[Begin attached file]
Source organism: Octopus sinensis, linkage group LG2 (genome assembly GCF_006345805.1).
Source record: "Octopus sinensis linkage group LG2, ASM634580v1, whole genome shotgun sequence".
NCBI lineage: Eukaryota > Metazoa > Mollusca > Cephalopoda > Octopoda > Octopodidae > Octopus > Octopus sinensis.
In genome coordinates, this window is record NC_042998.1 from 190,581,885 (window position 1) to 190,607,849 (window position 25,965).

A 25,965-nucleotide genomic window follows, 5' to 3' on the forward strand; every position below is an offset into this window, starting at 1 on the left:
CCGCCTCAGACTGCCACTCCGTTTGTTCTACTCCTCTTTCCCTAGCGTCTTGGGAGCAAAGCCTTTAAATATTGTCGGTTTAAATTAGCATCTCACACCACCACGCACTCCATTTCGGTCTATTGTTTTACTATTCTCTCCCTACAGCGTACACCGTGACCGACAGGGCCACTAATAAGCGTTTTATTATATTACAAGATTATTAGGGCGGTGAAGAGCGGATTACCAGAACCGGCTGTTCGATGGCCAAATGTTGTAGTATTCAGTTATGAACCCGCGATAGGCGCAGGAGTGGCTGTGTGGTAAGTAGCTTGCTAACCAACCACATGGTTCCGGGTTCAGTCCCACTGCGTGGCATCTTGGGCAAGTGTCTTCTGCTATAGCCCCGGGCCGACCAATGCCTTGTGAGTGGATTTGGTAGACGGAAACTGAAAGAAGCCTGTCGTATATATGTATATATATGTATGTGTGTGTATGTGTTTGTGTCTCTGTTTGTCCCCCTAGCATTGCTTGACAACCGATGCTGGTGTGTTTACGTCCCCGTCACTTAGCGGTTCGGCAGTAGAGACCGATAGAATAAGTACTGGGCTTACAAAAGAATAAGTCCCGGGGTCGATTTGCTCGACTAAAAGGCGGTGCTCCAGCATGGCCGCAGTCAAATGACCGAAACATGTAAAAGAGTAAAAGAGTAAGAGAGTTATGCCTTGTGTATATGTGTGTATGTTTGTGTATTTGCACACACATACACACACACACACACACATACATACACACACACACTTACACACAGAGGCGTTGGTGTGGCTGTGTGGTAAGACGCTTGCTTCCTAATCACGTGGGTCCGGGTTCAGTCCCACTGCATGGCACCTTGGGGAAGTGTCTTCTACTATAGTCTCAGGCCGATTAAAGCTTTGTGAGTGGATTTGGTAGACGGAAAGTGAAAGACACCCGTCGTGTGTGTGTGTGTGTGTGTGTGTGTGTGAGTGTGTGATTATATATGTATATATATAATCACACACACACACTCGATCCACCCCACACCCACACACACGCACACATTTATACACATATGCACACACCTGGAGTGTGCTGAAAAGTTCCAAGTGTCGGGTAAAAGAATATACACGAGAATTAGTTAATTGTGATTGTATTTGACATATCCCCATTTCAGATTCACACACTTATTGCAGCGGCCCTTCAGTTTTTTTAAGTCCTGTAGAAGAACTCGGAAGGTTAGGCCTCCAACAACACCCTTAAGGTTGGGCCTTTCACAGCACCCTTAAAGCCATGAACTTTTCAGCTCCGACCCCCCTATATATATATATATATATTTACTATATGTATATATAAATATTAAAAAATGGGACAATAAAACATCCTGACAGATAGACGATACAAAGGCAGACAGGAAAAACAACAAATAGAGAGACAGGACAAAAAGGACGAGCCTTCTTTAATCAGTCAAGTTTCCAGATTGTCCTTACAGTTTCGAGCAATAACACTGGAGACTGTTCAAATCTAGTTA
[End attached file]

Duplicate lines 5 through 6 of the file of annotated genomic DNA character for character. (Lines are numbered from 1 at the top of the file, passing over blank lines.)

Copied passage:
A 25,965-nucleotide genomic window follows, 5' to 3' on the forward strand; every position below is an offset into this window, starting at 1 on the left:
CCGCCTCAGACTGCCACTCCGTTTGTTCTACTCCTCTTTCCCTAGCGTCTTGGGAGCAAAGCCTTTAAATATTGTCGGTTTAAATTAGCATCTCACACCACCACGCACTCCATTTCGGTCTATTGTTTTACTATTCTCTCCCTACAGCGTACACCGTGACCGACAGGGCCACTAATAAGCGTTTTATTATATTACAAGATTATTAGGGCGGTGAAGAGCGGATTACCAGAACCGGCTGTTCGATGGCCAAATGTTGTAGTATTCAGTTATGAACCCGCGATAGGCGCAGGAGTGGCTGTGTGGTAAGTAGCTTGCTAACCAACCACATGGTTCCGGGTTCAGTCCCACTGCGTGGCATCTTGGGCAAGTGTCTTCTGCTATAGCCCCGGGCCGACCAATGCCTTGTGAGTGGATTTGGTAGACGGAAACTGAAAGAAGCCTGTCGTATATATGTATATATATGTATGTGTGTGTATGTGTTTGTGTCTCTGTTTGTCCCCCTAGCATTGCTTGACAACCGATGCTGGTGTGTTTACGTCCCCGTCACTTAGCGGTTCGGCAGTAGAGACCGATAGAATAAGTACTGGGCTTACAAAAGAATAAGTCCCGGGGTCGATTTGCTCGACTAAAAGGCGGTGCTCCAGCATGGCCGCAGTCAAATGACCGAAACATGTAAAAGAGTAAAAGAGTAAGAGAGTTATGCCTTGTGTATATGTGTGTATGTTTGTGTATTTGCACACACATACACACACACACACACACATACATACACACACACACTTACACACAGAGGCGTTGGTGTGGCTGTGTGGTAAGACGCTTGCTTCCTAATCACGTGGGTCCGGGTTCAGTCCCACTGCATGGCACCTTGGGGAAGTGTCTTCTACTATAGTCTCAGGCCGATTAAAGCTTTGTGAGTGGATTTGGTAGACGGAAAGTGAAAGACACCCGTCGTGTGTGTGTGTGTGTGTGTGTGTGTGTGAGTGTGTGATTATATATGTATATATATAATCACACACACACACTCGATCCACCCCACACCCACACACACGCACACATTTATACACATATGCACACACCTGGAGTGTGCTGAAAAGTTCCAAGTGTCGGGTAAAAGAATATACACGAGAATTAGTTAATTGTGATTGTATTTGACATATCCCCATTTCAGATTCACACACTTATTGCAGCGGCCCTTCAGTTTTTTTAAGTCCTGTAGAAGAACTCGGAAGGTTAGGCCTCCAACAACACCCTTAAGGTTGGGCCTTTCACAGCACCCTTAAAGCCATGAACTTTTCAGCTCCGACCCCCCTATATATATATATATATATTTACTATATGTATATATAAATATTAAAAAATGGGACAATAAAACATCCTGACAGATAGACGATACAAAGGCAGACAGGAAAAACAACAAATAGAGAGACAGGACAAAAAGGACGAGCCTTCTTTAATCAGTCAAGTTTCCAGATTGTCCTTACAGTTTCGAGCAATAACACTGGAGACTGTTCAAATCTAGTTA